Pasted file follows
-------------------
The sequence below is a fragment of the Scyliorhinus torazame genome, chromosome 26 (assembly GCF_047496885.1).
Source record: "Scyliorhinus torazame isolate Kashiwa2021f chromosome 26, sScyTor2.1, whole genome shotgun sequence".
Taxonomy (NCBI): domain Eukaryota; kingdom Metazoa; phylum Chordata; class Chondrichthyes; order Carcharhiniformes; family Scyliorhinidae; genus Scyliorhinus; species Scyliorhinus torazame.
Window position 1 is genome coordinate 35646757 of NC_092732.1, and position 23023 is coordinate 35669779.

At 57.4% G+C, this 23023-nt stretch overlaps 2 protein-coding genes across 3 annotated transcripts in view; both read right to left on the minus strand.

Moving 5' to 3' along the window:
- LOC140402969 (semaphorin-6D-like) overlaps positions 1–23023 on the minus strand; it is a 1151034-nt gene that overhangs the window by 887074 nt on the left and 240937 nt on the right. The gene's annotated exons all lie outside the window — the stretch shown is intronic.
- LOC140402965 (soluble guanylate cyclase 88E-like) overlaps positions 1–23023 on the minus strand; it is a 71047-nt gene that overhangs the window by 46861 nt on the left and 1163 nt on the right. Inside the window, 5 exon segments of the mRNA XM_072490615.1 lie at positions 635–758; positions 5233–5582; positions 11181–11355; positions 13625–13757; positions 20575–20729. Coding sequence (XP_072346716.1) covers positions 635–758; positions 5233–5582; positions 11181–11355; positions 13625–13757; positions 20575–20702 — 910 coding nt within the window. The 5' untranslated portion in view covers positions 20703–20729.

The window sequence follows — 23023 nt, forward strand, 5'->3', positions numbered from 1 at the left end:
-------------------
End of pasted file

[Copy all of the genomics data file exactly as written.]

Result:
The sequence below is a fragment of the Scyliorhinus torazame genome, chromosome 26 (assembly GCF_047496885.1).
Source record: "Scyliorhinus torazame isolate Kashiwa2021f chromosome 26, sScyTor2.1, whole genome shotgun sequence".
Taxonomy (NCBI): domain Eukaryota; kingdom Metazoa; phylum Chordata; class Chondrichthyes; order Carcharhiniformes; family Scyliorhinidae; genus Scyliorhinus; species Scyliorhinus torazame.
Window position 1 is genome coordinate 35646757 of NC_092732.1, and position 23023 is coordinate 35669779.

At 57.4% G+C, this 23023-nt stretch overlaps 2 protein-coding genes across 3 annotated transcripts in view; both read right to left on the minus strand.

Moving 5' to 3' along the window:
- LOC140402969 (semaphorin-6D-like) overlaps positions 1–23023 on the minus strand; it is a 1151034-nt gene that overhangs the window by 887074 nt on the left and 240937 nt on the right. The gene's annotated exons all lie outside the window — the stretch shown is intronic.
- LOC140402965 (soluble guanylate cyclase 88E-like) overlaps positions 1–23023 on the minus strand; it is a 71047-nt gene that overhangs the window by 46861 nt on the left and 1163 nt on the right. Inside the window, 5 exon segments of the mRNA XM_072490615.1 lie at positions 635–758; positions 5233–5582; positions 11181–11355; positions 13625–13757; positions 20575–20729. Coding sequence (XP_072346716.1) covers positions 635–758; positions 5233–5582; positions 11181–11355; positions 13625–13757; positions 20575–20702 — 910 coding nt within the window. The 5' untranslated portion in view covers positions 20703–20729.

The window sequence follows — 23023 nt, forward strand, 5'->3', positions numbered from 1 at the left end: